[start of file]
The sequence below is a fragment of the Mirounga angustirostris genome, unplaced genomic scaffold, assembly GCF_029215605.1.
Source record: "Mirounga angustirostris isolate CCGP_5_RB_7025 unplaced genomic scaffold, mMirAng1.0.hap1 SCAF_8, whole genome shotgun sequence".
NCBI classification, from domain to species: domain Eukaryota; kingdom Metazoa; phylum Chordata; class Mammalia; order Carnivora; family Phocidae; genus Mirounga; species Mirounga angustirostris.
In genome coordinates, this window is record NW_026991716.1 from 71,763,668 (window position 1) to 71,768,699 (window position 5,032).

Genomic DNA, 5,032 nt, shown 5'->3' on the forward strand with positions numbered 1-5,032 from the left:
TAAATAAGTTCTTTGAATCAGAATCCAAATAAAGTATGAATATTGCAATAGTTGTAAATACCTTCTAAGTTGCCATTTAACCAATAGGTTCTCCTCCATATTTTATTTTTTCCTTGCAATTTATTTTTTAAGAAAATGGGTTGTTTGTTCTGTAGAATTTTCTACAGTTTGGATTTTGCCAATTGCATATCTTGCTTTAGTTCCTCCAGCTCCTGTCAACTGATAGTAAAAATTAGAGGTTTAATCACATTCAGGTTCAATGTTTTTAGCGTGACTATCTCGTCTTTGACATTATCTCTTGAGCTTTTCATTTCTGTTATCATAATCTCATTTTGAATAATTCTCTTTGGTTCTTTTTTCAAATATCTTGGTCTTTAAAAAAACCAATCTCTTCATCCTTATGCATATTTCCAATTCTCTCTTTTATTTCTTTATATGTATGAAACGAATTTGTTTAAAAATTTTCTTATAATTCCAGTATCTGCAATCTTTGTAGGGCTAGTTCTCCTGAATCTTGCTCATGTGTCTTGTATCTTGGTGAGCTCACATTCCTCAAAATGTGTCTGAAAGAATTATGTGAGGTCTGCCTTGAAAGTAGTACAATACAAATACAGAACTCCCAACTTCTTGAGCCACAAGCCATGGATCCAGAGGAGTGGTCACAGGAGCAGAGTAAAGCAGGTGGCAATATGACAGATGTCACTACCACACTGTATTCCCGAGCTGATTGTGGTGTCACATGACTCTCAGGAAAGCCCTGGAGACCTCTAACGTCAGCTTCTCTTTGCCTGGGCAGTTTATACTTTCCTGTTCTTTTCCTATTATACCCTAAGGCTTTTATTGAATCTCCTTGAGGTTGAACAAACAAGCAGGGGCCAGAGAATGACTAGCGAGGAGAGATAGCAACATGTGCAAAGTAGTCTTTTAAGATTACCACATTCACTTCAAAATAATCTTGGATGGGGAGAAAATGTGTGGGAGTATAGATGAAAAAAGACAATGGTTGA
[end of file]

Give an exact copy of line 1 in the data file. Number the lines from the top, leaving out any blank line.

The sequence below is a fragment of the Mirounga angustirostris genome, unplaced genomic scaffold, assembly GCF_029215605.1.